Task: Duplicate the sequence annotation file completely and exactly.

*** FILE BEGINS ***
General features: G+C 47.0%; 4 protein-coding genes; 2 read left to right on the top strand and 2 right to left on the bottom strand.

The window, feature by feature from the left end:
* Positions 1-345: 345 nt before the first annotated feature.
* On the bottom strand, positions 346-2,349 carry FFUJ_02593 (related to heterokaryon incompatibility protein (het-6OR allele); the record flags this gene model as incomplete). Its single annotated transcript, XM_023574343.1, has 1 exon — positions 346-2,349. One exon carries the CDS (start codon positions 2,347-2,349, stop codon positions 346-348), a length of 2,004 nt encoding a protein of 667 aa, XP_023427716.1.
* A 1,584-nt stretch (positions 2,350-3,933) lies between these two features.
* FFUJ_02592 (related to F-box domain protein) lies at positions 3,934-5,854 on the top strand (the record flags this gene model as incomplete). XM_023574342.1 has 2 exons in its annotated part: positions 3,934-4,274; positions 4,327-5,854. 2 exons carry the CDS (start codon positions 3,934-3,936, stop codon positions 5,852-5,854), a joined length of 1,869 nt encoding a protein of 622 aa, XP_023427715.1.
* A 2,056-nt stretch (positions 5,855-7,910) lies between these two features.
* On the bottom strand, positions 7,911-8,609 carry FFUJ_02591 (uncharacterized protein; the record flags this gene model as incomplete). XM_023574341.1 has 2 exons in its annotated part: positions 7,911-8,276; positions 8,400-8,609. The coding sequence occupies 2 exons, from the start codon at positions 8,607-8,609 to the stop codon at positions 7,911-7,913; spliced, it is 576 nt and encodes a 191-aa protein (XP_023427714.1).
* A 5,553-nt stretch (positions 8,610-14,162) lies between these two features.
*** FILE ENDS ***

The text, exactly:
General features: G+C 47.0%; 4 protein-coding genes; 2 read left to right on the top strand and 2 right to left on the bottom strand.

The window, feature by feature from the left end:
* Positions 1-345: 345 nt before the first annotated feature.
* On the bottom strand, positions 346-2,349 carry FFUJ_02593 (related to heterokaryon incompatibility protein (het-6OR allele); the record flags this gene model as incomplete). Its single annotated transcript, XM_023574343.1, has 1 exon — positions 346-2,349. One exon carries the CDS (start codon positions 2,347-2,349, stop codon positions 346-348), a length of 2,004 nt encoding a protein of 667 aa, XP_023427716.1.
* A 1,584-nt stretch (positions 2,350-3,933) lies between these two features.
* FFUJ_02592 (related to F-box domain protein) lies at positions 3,934-5,854 on the top strand (the record flags this gene model as incomplete). XM_023574342.1 has 2 exons in its annotated part: positions 3,934-4,274; positions 4,327-5,854. 2 exons carry the CDS (start codon positions 3,934-3,936, stop codon positions 5,852-5,854), a joined length of 1,869 nt encoding a protein of 622 aa, XP_023427715.1.
* A 2,056-nt stretch (positions 5,855-7,910) lies between these two features.
* On the bottom strand, positions 7,911-8,609 carry FFUJ_02591 (uncharacterized protein; the record flags this gene model as incomplete). XM_023574341.1 has 2 exons in its annotated part: positions 7,911-8,276; positions 8,400-8,609. The coding sequence occupies 2 exons, from the start codon at positions 8,607-8,609 to the stop codon at positions 7,911-7,913; spliced, it is 576 nt and encodes a 191-aa protein (XP_023427714.1).
* A 5,553-nt stretch (positions 8,610-14,162) lies between these two features.